At the break, Marsch took off Mateusz Klich, who was on a yellow and simmering, and sent on Lewis Bate. The pattern of the game remained as before the interval though, Arsenal in complete control, probing for openings and getting the ball to Martinelli as often as humanly possible. His twisting and turning sent Raphinha to the ground on 55 minutes, giving him space to fire a shot at Meslier. His next trick was to steal in behind the Leeds defence and knock the ball over the bar, before slamming a shot wide.

Leeds’ first foray upfield didn’t come until the second half was 20 minutes old and, when it did, it yielded a corner and, somehow, a foothold. Kalvin Phillips’ delivery was flicked to the back post by Firpo and Diego Llorente popped up to hook it past Aaron Ramsdale and send an away end that had not given up or stopped singing into delirium.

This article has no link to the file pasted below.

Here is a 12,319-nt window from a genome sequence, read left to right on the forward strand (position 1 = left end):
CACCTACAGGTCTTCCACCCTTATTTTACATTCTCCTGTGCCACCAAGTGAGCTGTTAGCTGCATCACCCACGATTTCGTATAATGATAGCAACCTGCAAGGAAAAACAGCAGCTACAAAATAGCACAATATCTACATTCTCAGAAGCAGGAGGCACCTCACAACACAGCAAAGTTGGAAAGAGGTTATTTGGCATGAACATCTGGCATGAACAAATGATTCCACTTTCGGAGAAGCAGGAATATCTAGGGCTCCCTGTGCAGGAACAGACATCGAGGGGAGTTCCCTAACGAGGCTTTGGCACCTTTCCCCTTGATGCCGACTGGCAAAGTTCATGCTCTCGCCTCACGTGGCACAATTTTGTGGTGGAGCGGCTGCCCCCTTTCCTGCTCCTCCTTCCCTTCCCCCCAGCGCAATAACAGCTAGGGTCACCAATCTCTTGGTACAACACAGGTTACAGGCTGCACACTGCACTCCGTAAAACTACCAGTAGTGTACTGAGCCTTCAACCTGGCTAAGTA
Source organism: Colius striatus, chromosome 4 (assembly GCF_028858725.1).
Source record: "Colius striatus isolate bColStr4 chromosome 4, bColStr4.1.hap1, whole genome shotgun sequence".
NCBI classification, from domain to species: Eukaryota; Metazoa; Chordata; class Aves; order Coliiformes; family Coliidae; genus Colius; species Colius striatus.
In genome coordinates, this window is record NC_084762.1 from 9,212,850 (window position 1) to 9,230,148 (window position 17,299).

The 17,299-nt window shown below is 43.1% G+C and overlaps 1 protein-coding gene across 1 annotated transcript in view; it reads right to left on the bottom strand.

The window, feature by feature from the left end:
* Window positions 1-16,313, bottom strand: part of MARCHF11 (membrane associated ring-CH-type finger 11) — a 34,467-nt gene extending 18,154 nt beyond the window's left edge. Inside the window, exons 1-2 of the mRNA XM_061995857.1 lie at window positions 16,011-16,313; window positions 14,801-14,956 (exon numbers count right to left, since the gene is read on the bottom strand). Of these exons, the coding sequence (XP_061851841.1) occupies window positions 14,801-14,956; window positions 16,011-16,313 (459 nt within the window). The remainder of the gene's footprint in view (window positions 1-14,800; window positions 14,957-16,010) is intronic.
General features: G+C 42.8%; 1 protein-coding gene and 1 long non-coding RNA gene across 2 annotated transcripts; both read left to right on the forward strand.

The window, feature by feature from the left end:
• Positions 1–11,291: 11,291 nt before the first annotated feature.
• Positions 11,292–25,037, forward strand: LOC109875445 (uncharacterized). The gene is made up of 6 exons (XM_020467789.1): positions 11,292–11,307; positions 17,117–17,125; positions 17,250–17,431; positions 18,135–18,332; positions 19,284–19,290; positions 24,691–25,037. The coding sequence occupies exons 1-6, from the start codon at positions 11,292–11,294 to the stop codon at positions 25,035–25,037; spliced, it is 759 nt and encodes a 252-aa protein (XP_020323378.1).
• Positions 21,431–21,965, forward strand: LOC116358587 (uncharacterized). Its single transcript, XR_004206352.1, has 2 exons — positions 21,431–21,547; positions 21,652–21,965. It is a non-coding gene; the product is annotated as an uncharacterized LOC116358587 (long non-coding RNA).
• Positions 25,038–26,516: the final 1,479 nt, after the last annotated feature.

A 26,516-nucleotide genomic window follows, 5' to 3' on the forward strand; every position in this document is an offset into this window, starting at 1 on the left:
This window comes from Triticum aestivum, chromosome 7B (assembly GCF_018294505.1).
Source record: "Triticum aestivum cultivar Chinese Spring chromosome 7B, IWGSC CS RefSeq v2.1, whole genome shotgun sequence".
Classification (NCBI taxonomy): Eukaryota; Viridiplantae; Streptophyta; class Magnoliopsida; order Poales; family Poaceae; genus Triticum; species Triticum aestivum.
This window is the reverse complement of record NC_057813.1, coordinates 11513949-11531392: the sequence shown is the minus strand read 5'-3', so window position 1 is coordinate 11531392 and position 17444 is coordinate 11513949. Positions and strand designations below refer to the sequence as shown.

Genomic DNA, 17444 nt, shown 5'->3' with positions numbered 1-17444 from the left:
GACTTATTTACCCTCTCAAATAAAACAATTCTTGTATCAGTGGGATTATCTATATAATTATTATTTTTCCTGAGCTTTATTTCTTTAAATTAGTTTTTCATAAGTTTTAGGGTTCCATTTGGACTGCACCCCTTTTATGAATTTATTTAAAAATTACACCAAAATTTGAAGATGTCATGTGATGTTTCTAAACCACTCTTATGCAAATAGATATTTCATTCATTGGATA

The goal introduced nerves to a home support previously enjoying a comfortable afternoon and, as Jack Harrison twice menaced home players to win possession and take play towards the final third, the jitters increased.

Hope came in glimmers rather than waves for Leeds, brief moments in possession when Bate got on the ball or Arsenal gave it away in their own half, the game very much in Arsenal hands and yet still, incredibly, in the balance to the end.

That the side in fourth hadn’t managed to put the game to bed was bizarre in the extreme. So too was the sight of Robin Koch playing on the right wing and winning a 90th-minute corner. The sight of Harrison’s delivery hitting the first man was much more familiar territory. A late Rodrigo header that Ramsdale grabbed was the last threat to Arsenal’s victory as hopes of a miracle were snuffed out.

It will not take the supernatural to rescue Leeds from a fate that will set back their grand plans and dreams for future glory and European nights, but it will take something special. Marsch says he can see it, but must now make it a reality.